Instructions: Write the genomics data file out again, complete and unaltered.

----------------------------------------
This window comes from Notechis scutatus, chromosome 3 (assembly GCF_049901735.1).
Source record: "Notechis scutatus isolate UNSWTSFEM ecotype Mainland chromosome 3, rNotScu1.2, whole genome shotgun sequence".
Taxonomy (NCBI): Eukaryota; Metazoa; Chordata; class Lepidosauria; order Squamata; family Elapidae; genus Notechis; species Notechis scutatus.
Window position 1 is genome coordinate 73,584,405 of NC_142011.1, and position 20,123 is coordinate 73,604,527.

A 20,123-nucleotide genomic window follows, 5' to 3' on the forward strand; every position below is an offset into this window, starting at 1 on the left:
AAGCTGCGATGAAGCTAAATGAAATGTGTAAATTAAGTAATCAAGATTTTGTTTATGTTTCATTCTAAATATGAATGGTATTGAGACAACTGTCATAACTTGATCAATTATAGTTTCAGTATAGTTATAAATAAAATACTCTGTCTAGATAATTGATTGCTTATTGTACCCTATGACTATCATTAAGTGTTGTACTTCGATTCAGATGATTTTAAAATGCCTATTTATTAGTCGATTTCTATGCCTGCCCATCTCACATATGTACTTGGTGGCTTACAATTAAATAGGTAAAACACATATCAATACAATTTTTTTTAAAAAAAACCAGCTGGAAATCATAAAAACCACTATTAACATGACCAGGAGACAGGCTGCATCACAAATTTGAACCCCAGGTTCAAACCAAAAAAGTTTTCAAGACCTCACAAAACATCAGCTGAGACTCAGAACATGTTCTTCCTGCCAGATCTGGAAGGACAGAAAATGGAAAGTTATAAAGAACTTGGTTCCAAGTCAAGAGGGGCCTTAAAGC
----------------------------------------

This window comes from Notechis scutatus, chromosome 3 (assembly GCF_049901735.1).
Source record: "Notechis scutatus isolate UNSWTSFEM ecotype Mainland chromosome 3, rNotScu1.2, whole genome shotgun sequence".
Taxonomy (NCBI): Eukaryota; Metazoa; Chordata; class Lepidosauria; order Squamata; family Elapidae; genus Notechis; species Notechis scutatus.
Window position 1 is genome coordinate 73,584,405 of NC_142011.1, and position 20,123 is coordinate 73,604,527.

A 20,123-nucleotide genomic window follows, 5' to 3' on the forward strand; every position below is an offset into this window, starting at 1 on the left:
AAGCTGCGATGAAGCTAAATGAAATGTGTAAATTAAGTAATCAAGATTTTGTTTATGTTTCATTCTAAATATGAATGGTATTGAGACAACTGTCATAACTTGATCAATTATAGTTTCAGTATAGTTATAAATAAAATACTCTGTCTAGATAATTGATTGCTTATTGTACCCTATGACTATCATTAAGTGTTGTACTTCGATTCAGATGATTTTAAAATGCCTATTTATTAGTCGATTTCTATGCCTGCCCATCTCACATATGTACTTGGTGGCTTACAATTAAATAGGTAAAACACATATCAATACAATTTTTTTTAAAAAAAACCAGCTGGAAATCATAAAAACCACTATTAACATGACCAGGAGACAGGCTGCATCACAAATTTGAACCCCAGGTTCAAACCAAAAAAGTTTTCAAGACCTCACAAAACATCAGCTGAGACTCAGAACATGTTCTTCCTGCCAGATCTGGAAGGACAGAAAATGGAAAGTTATAAAGAACTTGGTTCCAAGTCAAGAGGGGCCTTAAAGC